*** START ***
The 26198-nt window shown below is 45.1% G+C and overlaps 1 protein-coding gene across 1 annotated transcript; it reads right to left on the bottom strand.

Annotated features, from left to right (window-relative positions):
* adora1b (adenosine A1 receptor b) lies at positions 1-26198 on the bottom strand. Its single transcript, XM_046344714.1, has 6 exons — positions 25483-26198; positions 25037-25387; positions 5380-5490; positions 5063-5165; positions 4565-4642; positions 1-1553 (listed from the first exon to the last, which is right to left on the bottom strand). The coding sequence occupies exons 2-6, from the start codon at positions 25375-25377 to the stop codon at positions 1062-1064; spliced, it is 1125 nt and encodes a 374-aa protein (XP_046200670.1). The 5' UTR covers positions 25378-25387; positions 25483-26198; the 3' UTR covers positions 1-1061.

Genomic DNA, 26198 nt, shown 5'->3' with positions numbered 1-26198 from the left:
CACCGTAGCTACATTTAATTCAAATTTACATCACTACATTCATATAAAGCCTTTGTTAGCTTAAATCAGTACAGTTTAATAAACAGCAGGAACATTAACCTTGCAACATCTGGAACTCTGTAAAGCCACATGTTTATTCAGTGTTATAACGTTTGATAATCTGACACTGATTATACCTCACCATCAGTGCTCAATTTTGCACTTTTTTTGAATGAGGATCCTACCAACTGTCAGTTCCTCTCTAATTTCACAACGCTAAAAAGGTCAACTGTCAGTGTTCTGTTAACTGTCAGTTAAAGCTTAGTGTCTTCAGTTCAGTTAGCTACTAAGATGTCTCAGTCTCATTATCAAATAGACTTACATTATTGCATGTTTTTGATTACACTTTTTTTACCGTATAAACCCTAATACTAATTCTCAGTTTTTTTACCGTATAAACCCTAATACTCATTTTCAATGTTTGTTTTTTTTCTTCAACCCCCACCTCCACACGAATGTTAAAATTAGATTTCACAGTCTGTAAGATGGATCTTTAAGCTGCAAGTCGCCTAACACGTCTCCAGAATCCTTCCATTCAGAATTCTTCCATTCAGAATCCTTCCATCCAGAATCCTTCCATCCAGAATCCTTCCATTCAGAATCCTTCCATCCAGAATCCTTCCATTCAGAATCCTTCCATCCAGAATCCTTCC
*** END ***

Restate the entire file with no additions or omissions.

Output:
The 26198-nt window shown below is 45.1% G+C and overlaps 1 protein-coding gene across 1 annotated transcript; it reads right to left on the bottom strand.

Annotated features, from left to right (window-relative positions):
* adora1b (adenosine A1 receptor b) lies at positions 1-26198 on the bottom strand. Its single transcript, XM_046344714.1, has 6 exons — positions 25483-26198; positions 25037-25387; positions 5380-5490; positions 5063-5165; positions 4565-4642; positions 1-1553 (listed from the first exon to the last, which is right to left on the bottom strand). The coding sequence occupies exons 2-6, from the start codon at positions 25375-25377 to the stop codon at positions 1062-1064; spliced, it is 1125 nt and encodes a 374-aa protein (XP_046200670.1). The 5' UTR covers positions 25378-25387; positions 25483-26198; the 3' UTR covers positions 1-1061.

Genomic DNA, 26198 nt, shown 5'->3' with positions numbered 1-26198 from the left:
CACCGTAGCTACATTTAATTCAAATTTACATCACTACATTCATATAAAGCCTTTGTTAGCTTAAATCAGTACAGTTTAATAAACAGCAGGAACATTAACCTTGCAACATCTGGAACTCTGTAAAGCCACATGTTTATTCAGTGTTATAACGTTTGATAATCTGACACTGATTATACCTCACCATCAGTGCTCAATTTTGCACTTTTTTTGAATGAGGATCCTACCAACTGTCAGTTCCTCTCTAATTTCACAACGCTAAAAAGGTCAACTGTCAGTGTTCTGTTAACTGTCAGTTAAAGCTTAGTGTCTTCAGTTCAGTTAGCTACTAAGATGTCTCAGTCTCATTATCAAATAGACTTACATTATTGCATGTTTTTGATTACACTTTTTTTACCGTATAAACCCTAATACTAATTCTCAGTTTTTTTACCGTATAAACCCTAATACTCATTTTCAATGTTTGTTTTTTTTCTTCAACCCCCACCTCCACACGAATGTTAAAATTAGATTTCACAGTCTGTAAGATGGATCTTTAAGCTGCAAGTCGCCTAACACGTCTCCAGAATCCTTCCATTCAGAATTCTTCCATTCAGAATCCTTCCATCCAGAATCCTTCCATCCAGAATCCTTCCATTCAGAATCCTTCCATCCAGAATCCTTCCATTCAGAATCCTTCCATCCAGAATCCTTCC